Webchat with Dr Mark Hamilton
With the current series of 'How Long Will You Live?' drawing to a close on Wednesday 21 February, presenter Dr Mark Hamilton was online to discuss health and lifestyle issues.
Mark: Hello everyone. Thanks for joining us. Today is a general guideline on health but should not be regarded as a substitute for a proper consultation with your doctor.
Marie: Psychologically how will it affect a person when they reach the estimated ages you have given them?
Mark: Hi Marie. I think it really depends on which lifestyle they have chosen in the end - the unhealthy one or the healthy one. And if they reach the upper age and have chosen the healthy one they should feel very positive. If they've chosen the unhealthy one they may start to feel a little apprehensive.
Rutiger: Does an extremely active lifestyle compensate somewhat for indulgences of the food and drink variety?
Mark: Yes, it does. That's part of the reason why I don't concentrate too much on details and it's more overall trends because I would hate people to be living longer but more miserably. It's good for your mental health to let loose every now and again. The body is very forgiving as long as you give it the opportunity to heal. I like the expression "everything in moderation, including moderation".
Martin: Mark, I have just had a Calcium CT scan and have a score of 55 - so I have to have a cardio angiograph? I'm 36 and my father had a stroke at 39 (but is fine). I'm trying to change my eating and exercise habits but is there anything further I can do to help this?
Mark: From your point of view the only main things that you can change ARE diet and exercise. But the changes that you can make by adjusting these can be significant.
Joe: At the start of your programme the person is put through comprehensive tests to identify their current health condition. How do I go about getting the complete tests carried out? I am 33 years of age, have a pretty stressful job, travel quite a bit and try to fit in soccer and Gaelic football.
Mark: Hi Joe. I would always recommend that the tests are carried out in conjunction with your own doctor. I think the information without the explanation can be potentially hazardous. But the tests are widely available from most hospitals up and down the country, but they can be expensive.
Pat: Hi, back in September I was tested for cholesterol and it was 6.4.....4.6 LDL. This was a shock to me as I am 29! I changed my lifestyle and got it back to 4.85 when I was tested a few weeks ago. How will this affect the length of my life?
Mark: Hi Pat. The fact that you have done something about it suggests that you should have a normal if not better than average life expectancy as long as the new lifestyle continues. Most of our contributors had a few potential health problems which they then corrected and their new life expectancies were calculated from the new lifestyle.
Finn: Mark, congrats on a great show. The programme has made me very health conscious over the last few weeks. Do you have a website or contact that could provide info for creating a personal health plan as per your show?
Mark: Thank you very much for the compliment. The website is a great idea. I had a health-based online encyclopaedia which I may resurrect again. But I've so much going on at the minute that I haven't had any time.
Shane: Hi Mark. I currently run around 7km most evenings a week. This is all low intensity stuff, 130 to 150 heart rate. What form of organised exercise would you recommend to mix this up a little? I used to play five-a-side but because of a change of job this is no longer possible. Thanks.
Mark: Ideally anything that keeps your motivation up i.e. something which you enjoy. Any form of team sport. I personally like martial arts but nowadays there is a much wider choice with things like mountain biking, snowboarding, surfing and other more extreme sports. The main point is that you enjoy it, which means you will be able to keep it up.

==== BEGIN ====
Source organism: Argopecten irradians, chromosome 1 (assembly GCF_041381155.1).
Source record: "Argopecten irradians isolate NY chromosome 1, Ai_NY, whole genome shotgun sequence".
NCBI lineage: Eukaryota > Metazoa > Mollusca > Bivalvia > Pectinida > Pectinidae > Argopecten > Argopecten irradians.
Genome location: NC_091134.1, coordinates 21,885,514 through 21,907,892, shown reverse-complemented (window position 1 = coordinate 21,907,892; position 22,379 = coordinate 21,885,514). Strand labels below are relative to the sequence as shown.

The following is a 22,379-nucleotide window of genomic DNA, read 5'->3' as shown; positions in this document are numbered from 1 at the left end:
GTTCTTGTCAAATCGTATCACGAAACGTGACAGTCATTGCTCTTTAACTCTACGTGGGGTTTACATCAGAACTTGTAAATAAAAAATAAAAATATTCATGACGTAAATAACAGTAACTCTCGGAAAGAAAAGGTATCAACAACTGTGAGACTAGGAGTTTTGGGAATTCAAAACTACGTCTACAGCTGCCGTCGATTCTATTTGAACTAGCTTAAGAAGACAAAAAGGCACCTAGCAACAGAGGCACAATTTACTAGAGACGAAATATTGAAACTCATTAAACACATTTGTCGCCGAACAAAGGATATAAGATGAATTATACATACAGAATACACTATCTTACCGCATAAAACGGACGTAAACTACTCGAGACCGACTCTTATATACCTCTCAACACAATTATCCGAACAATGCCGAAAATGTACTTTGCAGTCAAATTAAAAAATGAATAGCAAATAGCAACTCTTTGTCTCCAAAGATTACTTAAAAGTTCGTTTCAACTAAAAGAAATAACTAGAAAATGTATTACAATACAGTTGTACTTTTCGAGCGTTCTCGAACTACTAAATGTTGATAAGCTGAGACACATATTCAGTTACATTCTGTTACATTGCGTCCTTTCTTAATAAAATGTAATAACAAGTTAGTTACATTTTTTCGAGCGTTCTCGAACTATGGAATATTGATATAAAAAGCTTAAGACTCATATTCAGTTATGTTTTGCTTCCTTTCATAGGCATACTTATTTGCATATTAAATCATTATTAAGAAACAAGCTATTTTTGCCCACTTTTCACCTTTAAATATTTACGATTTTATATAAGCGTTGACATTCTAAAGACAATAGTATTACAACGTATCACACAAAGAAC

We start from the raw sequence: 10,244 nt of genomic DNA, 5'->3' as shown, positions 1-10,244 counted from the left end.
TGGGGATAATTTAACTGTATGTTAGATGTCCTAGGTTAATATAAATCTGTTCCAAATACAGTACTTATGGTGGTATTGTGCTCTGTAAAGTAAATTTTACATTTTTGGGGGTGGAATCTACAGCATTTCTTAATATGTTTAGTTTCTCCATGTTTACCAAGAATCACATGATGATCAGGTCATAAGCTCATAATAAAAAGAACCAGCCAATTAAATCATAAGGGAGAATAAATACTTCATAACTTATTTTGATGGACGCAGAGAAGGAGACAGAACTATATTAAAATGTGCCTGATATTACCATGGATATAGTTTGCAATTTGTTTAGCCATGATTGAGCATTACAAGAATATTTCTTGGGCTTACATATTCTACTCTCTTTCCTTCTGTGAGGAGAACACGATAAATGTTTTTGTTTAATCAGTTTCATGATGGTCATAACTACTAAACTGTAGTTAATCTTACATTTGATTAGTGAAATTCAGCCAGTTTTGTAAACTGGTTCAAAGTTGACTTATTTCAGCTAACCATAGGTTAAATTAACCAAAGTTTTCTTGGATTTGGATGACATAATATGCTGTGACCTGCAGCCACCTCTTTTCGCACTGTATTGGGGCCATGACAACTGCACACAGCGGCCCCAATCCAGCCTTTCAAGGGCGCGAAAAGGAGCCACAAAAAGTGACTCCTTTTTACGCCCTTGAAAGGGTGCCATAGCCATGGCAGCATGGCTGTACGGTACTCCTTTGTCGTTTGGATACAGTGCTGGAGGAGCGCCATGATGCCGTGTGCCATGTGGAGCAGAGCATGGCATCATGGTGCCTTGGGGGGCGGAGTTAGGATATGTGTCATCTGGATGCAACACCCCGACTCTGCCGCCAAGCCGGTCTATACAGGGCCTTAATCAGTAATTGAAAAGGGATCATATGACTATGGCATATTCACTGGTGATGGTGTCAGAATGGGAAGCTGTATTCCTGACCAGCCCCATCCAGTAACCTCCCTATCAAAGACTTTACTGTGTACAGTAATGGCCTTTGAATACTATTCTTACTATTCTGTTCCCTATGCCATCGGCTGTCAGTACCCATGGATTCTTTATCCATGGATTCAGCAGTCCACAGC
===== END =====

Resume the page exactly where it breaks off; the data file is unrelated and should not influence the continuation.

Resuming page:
Sarah: Do you ever eat things that aren't any good for you? And do you feel guilty?
Mark: Yes, I do eat stuff which may be regarded as not the best for me. But I feel it's a bad diet that you would have and that there's no such thing as bad food. I will tend to balance with healthier food if I eat rubbish. And I don't feel guilty!
Maria: Can you please advise? I go to the gym three times a week and have a healthy enough diet. Although in the summer I was 8 stone 13lbs, I'm now 9 stone 3lbs. I missed out on the gym for two months during that time and ate as I normally would. I find I'm not losing anything even while in the gym. What am I doing wrong?
Mark: It's difficult to gauge how significant this weight increase is as I don't know how tall you are, but it doesn't sound particularly large. And I imagine you're probably not doing anything wrong, if you're still exercising and eating well how could I criticise or improve on that? I always feel it's better to not focus too much on details such as small increases in weight because that can stifle your spirit. And life's a marathon not a sprint. So you need all the spirit you can get!
Gra M: Hi, I suffer from psoriasis which seems to be aggravated by lots of different things, namely stress, alcohol etc. I'm currently using steroid based creams to help but that only seems to reduce the redness as opposed to get to the core problem. How can I control it over the long term minus steroids?
Mark: Apart from regular consultation with your dermatologist the main thing that you can affect is your lifestyle, in particular the stress levels. Anything you can do to actively relax, such as meditation or yoga or just having some time away from it all on a regular basis is going to maintain a healthier stress level for you, and in turn hopefully influence your psoriasis. The alcohol side of things should again be in moderation and spread out over the week. Even doing all this though, sometimes psoriasis can be unpredictable.
Martin: I find myself constantly tired - not withstanding having two small daughters. Any suggestions for overcoming this? Great show by the way and it's great to see a fellow Northerner having success.
Mark: Thank you for the kind praise! I have two young kids myself and I know what you mean about the regular tiredness. I find getting regular exercise, eating at the right times and the right stuff, getting a few early nights and having regular time for myself helps keep this to a minimum. I would also suggest that if the tiredness persists and you feel you are doing all you can then do see your doctor in case there's something else that needs to be investigated.